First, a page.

64. Kramer, Elena M. (2019). "Plus ça change, plus c'est la même chose: The developmental evolution of flowers". Current Topics in Developmental Biology 131: 211–238. doi:10.1016/bs.ctdb.2018.11.015. ISBN 9780128098042. ISSN 1557-8933. PMID 30612618. 
  65. Kitahara K and Matsumoto S. (2000). "Rose MADS-box genes 'MASAKO C1 and D1' homologous to class C floral identity genes". Plant Science 151 (2): 121–134. doi:10.1016/S0168-9452(99)00206-X. PMID 10808068. 
  66. "Multiple AGAMOUS Homologs from Cucumber and Petunia Differ in Their Ability to Induce Reproductive Organ Fate". Plant Cell 10 (2): 171–182. 1998. doi:10.1105/tpc.10.2.171. PMID 9490741. 
  67. "The floral genome: an evolutionary history of gene duplication and shifting patterns of gene expression". Trends Plant Sci. 12 (8): 358–367. 2007. doi:10.1016/j.tplants.2007.06.012. PMID 17658290. 
  68. Putterill (2004). "It's time to flower: the genetic control of flowering time". BioEssays 26 (4): 353–363. doi:10.1002/bies.20021. PMID 15057934. 
  69. Blazquez et al. (2001). "Flowering on time: genes that regulate the floral transition". EMBO Reports 2 (12): 1078–1082. doi:10.1093/embo-reports/kve254. PMID 11743019.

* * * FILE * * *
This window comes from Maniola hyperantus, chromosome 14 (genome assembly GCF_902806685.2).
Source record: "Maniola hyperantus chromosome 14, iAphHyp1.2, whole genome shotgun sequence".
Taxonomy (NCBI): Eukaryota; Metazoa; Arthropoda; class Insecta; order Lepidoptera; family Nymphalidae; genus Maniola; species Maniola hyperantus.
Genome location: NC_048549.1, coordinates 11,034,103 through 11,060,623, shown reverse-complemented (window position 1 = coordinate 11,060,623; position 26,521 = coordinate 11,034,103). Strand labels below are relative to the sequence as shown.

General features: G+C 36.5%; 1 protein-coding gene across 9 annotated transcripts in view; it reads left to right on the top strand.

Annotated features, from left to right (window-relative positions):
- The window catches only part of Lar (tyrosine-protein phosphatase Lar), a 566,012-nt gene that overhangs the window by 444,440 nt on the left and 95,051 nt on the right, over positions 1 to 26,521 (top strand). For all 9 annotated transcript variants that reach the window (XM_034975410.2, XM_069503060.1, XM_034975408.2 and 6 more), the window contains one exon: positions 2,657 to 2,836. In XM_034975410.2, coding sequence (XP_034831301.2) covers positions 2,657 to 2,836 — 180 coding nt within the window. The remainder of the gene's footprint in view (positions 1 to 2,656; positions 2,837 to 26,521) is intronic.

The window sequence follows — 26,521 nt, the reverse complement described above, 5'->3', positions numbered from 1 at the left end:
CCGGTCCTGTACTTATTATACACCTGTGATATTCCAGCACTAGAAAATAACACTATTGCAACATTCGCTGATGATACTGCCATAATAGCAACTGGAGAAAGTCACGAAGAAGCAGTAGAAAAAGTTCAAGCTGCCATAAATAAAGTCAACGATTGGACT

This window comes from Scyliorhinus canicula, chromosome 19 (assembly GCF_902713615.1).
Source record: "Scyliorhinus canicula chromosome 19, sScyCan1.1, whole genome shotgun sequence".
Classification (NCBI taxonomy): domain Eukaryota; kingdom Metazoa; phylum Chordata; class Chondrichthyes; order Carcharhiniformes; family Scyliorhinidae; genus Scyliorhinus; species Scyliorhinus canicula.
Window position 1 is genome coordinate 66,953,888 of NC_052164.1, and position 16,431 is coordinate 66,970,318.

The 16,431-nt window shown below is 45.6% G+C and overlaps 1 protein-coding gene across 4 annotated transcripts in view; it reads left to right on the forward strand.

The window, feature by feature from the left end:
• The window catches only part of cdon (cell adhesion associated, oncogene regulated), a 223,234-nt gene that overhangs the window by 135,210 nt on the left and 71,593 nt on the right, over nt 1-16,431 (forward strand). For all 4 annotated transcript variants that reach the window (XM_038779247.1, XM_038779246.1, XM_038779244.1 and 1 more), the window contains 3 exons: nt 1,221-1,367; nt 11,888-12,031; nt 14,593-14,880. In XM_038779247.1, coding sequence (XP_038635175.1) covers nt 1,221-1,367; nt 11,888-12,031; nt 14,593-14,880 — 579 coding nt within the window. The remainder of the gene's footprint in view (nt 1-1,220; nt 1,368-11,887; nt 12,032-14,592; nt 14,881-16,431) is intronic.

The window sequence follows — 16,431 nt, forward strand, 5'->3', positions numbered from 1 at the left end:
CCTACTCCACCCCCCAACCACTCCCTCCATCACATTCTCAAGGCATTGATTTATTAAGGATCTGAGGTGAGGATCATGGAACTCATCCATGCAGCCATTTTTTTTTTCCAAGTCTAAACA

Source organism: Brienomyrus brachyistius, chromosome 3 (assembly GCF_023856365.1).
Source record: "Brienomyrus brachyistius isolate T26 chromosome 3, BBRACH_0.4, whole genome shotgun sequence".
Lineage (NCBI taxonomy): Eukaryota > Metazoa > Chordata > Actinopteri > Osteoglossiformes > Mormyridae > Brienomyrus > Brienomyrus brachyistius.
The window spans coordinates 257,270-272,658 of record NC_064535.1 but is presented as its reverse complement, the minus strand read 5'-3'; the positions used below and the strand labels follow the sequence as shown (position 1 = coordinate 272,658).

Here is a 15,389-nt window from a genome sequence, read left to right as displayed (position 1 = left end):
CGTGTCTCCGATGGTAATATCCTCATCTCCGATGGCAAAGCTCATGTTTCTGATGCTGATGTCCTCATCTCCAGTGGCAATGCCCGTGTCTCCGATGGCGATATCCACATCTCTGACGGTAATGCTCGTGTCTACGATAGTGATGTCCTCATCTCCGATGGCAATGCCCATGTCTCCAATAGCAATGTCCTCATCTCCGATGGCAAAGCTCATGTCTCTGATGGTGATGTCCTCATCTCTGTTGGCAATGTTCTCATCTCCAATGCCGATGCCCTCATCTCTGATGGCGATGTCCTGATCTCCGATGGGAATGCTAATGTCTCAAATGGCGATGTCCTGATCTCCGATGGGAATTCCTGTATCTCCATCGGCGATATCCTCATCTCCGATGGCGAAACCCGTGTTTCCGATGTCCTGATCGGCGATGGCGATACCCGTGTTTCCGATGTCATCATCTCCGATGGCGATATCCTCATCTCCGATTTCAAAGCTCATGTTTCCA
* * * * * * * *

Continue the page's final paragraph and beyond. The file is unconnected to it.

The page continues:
70. Cite error: Invalid <ref> tag; no text was provided for refs named Crepet2000
  71. "The Mostly Male Theory of Flower Evolutionary Origins: from Genes to Fossils". Syst. Bot. (American Society of Plant Taxonomists) 25 (2): 155–170. 2000. doi:10.2307/2666635. 
  72. Pichersky E. and Gang D. (2000). "Genetics and biochemistry of secondary metabolites in plants: an evolutionary perspective". Trends Plant Sci. 5 (10): 439–445. doi:10.1016/S1360-1385(00)01741-6. PMID 11044721. 
  73. "Plant terpenoid synthases: molecular and phylogenetic analysis". Proc. Natl. Acad. Sci. USA 95 (8): 4126–4133. 1998. doi:10.1073/pnas.95.8.4126. PMID 9539701. 
  74. Li A and Mao L. (2007). "Evolution of plant microRNA gene families". Cell Research 17 (3): 212–218. doi:10.1038/ PMID 17130846. 
  75. Doebley J.F. (2004). "The genetics of maize evolution". Annu. Rev. Genet. 38: 37–59. doi:10.1146/annurev.genet.38.072902.092425. PMID 15568971. 
  76. Purugannan et al. (2000). "Variation and Selection at the CAULIFLOWER Floral Homeotic Gene Accompanying the Evolution of Domesticated Brassica olerace". Genetics 155 (2): 855–862. doi:10.1093/genetics/155.2.855. PMID 10835404. 

Further reading